22 March 2019
The Ehlers-Danlos Society New Zealand (EDSNZ) will officially launch on 18 March 2019.
The Ehlers-Danlos Syndromes (EDS) are a group of 13 sub-types of a genetic disorder that affects connective tissue, and
also includes another associated disorder, Hypermobility Spectrum Disorder (HSD). Connective tissue serves as the
building blocks of the body, and supports skin, bones, blood vessels, and many other organs and tissues. The most common
types of EDS usually results in joint hypermobility, frequent joint dislocations, chronic pain, easy bruising, and
gastrointestinal issues. The most dangerous type, Vascular EDS (vEDS), may cause spontaneous artery or organ rupture,
sometimes causing premature death.
Although most types of EDS are rare or extremely rare, the most common type, Hypermobile EDS (hEDS) is currently known
to occur in 1 in 2,500-5,000 people. Current research however, may soon prove it is more common than this.
Unfortunately, it is typical for it to take many years, and sometimes decades for an EDS patient to receive a proper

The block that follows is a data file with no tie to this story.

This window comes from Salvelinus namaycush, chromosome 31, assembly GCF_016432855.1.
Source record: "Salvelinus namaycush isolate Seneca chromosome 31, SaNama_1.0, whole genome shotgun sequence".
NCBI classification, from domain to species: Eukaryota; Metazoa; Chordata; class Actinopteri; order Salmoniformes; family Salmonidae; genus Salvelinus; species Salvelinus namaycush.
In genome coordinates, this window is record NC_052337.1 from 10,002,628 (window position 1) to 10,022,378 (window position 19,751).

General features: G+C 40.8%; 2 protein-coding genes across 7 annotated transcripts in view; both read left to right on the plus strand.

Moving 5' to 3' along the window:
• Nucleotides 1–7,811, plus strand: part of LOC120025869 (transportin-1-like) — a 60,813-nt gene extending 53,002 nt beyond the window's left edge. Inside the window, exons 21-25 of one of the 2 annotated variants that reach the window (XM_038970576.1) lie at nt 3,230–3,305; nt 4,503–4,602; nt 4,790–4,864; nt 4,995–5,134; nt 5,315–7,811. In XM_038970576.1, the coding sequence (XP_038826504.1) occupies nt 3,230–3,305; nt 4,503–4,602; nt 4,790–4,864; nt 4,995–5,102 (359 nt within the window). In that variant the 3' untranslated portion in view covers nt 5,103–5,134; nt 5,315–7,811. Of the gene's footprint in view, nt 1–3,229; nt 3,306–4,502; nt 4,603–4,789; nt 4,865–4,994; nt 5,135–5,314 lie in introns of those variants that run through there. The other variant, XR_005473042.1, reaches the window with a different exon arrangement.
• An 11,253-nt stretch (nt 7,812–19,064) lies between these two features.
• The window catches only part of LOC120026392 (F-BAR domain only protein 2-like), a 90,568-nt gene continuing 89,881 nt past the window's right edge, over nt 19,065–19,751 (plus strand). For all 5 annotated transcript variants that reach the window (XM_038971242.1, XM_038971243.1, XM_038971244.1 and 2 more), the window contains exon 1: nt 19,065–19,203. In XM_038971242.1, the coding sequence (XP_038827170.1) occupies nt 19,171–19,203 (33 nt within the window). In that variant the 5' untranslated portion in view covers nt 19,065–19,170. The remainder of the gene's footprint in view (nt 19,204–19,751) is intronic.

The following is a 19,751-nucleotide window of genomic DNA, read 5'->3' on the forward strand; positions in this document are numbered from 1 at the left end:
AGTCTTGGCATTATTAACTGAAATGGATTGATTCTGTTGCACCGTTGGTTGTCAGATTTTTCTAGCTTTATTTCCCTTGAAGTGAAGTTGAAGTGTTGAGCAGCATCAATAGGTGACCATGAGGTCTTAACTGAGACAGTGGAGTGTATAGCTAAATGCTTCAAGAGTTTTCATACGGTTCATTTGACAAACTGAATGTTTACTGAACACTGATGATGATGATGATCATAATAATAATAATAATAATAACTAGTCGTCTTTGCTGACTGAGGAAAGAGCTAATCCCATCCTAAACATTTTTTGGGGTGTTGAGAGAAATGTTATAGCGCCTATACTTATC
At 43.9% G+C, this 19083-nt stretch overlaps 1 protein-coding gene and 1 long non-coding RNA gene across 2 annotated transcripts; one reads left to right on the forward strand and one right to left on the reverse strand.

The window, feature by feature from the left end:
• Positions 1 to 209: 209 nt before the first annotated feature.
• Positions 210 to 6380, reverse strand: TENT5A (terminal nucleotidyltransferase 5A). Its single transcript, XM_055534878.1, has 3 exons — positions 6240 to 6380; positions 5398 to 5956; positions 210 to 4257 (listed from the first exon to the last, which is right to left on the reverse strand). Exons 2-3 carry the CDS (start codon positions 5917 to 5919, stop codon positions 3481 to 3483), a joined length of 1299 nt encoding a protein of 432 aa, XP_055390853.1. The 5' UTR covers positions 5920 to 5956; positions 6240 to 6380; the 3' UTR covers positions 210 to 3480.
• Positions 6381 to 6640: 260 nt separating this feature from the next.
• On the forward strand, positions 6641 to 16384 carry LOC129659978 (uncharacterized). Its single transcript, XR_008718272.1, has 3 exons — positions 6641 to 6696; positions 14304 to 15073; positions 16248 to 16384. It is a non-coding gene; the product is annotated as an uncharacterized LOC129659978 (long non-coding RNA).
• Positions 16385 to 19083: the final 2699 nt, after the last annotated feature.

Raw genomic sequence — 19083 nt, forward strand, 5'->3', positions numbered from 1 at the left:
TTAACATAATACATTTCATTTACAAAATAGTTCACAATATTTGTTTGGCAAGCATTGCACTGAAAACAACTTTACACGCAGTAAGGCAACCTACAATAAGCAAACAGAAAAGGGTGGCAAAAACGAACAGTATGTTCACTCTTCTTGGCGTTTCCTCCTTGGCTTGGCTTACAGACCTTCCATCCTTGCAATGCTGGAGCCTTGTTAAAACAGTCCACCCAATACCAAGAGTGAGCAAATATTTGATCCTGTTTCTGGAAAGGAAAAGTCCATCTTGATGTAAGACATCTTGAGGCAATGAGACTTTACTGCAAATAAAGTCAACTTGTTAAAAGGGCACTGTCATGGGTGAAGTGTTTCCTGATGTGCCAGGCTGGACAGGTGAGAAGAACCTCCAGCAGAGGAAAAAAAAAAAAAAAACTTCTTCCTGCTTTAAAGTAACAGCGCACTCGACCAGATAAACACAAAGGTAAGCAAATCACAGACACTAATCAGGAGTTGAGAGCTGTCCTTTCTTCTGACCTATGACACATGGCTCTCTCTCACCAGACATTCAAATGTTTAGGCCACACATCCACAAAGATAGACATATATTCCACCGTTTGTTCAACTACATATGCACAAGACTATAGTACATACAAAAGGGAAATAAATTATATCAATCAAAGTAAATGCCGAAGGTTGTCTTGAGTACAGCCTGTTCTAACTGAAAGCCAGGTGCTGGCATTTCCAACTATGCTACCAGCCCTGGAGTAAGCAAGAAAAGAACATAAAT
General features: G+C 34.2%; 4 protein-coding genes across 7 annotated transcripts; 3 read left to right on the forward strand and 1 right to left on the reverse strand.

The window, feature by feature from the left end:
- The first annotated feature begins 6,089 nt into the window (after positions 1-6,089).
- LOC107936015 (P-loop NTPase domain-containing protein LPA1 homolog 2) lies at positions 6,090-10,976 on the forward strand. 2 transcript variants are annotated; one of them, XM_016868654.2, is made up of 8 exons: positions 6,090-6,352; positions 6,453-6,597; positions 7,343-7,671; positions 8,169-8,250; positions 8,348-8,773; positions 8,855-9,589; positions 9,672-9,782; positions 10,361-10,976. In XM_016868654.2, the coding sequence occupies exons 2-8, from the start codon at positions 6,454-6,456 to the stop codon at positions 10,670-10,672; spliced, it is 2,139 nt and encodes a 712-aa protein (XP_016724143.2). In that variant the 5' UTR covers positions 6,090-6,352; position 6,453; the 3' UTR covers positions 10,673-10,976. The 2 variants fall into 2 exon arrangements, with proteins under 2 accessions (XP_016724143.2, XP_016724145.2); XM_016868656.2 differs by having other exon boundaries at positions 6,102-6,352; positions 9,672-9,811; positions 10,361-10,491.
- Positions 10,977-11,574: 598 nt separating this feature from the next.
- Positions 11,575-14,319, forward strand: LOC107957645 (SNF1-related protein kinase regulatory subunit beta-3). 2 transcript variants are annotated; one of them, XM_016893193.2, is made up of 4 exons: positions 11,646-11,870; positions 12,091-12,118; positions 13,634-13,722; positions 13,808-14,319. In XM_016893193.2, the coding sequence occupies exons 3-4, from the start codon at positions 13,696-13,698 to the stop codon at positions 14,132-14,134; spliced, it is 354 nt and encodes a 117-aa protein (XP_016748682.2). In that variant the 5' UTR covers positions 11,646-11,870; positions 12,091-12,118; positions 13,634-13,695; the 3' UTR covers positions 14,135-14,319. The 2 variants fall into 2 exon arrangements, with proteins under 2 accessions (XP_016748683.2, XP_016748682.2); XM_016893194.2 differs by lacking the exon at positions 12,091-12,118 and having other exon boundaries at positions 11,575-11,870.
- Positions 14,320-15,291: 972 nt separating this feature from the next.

diagnosis. Once they receive that diagnosis, it may be difficult to find proper care, management and support.
The registered charity Ehlers-Danlos Society New Zealand was created to help support patients and families who are
diagnosed with EDS, or in the process of receiving a diagnosis.. Society president, Kelly McQuinlan, states, “It is
crucial that we connect health professionals, employers, educators and the general public with the correct information,
so that EDS patients and their families receive appropriate care and experience increased well-being”.
Read here for a greater understanding of EDS http://ehlers-danlos.org.nz/?page_id=401.
Internationally, the rare diseases community uses a zebra as its mascot to represent their condition. In their medical
training, doctors are taught that when they hear hoof beats to think of common horses, not the rarer zebra. However,
they also need to be on the lookout for rarer diseases. As every Zebra has different stripes, each EDS patient may have
a different set and severity of symptoms.
For more information, or to make a donation, visit the EDSNZ website at www.ehlers-danlos.org.nz.